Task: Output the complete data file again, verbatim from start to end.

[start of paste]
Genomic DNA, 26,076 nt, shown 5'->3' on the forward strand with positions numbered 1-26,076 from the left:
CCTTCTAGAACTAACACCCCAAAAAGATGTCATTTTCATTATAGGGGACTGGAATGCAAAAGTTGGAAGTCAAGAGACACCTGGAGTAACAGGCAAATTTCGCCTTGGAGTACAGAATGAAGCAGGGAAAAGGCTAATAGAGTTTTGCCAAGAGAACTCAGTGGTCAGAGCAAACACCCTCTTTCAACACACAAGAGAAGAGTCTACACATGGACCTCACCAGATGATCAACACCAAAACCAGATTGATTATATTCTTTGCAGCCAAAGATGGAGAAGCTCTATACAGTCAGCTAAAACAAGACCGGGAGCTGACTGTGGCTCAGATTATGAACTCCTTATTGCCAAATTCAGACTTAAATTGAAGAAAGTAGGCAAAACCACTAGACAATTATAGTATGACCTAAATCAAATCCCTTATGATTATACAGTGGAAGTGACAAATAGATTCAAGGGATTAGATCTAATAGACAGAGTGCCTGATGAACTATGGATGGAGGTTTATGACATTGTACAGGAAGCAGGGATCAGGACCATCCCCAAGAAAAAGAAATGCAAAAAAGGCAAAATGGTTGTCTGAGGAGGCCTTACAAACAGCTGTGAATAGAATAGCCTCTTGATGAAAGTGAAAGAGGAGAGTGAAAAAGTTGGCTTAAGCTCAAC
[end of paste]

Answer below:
Genomic DNA, 26,076 nt, shown 5'->3' on the forward strand with positions numbered 1-26,076 from the left:
CCTTCTAGAACTAACACCCCAAAAAGATGTCATTTTCATTATAGGGGACTGGAATGCAAAAGTTGGAAGTCAAGAGACACCTGGAGTAACAGGCAAATTTCGCCTTGGAGTACAGAATGAAGCAGGGAAAAGGCTAATAGAGTTTTGCCAAGAGAACTCAGTGGTCAGAGCAAACACCCTCTTTCAACACACAAGAGAAGAGTCTACACATGGACCTCACCAGATGATCAACACCAAAACCAGATTGATTATATTCTTTGCAGCCAAAGATGGAGAAGCTCTATACAGTCAGCTAAAACAAGACCGGGAGCTGACTGTGGCTCAGATTATGAACTCCTTATTGCCAAATTCAGACTTAAATTGAAGAAAGTAGGCAAAACCACTAGACAATTATAGTATGACCTAAATCAAATCCCTTATGATTATACAGTGGAAGTGACAAATAGATTCAAGGGATTAGATCTAATAGACAGAGTGCCTGATGAACTATGGATGGAGGTTTATGACATTGTACAGGAAGCAGGGATCAGGACCATCCCCAAGAAAAAGAAATGCAAAAAAGGCAAAATGGTTGTCTGAGGAGGCCTTACAAACAGCTGTGAATAGAATAGCCTCTTGATGAAAGTGAAAGAGGAGAGTGAAAAAGTTGGCTTAAGCTCAAC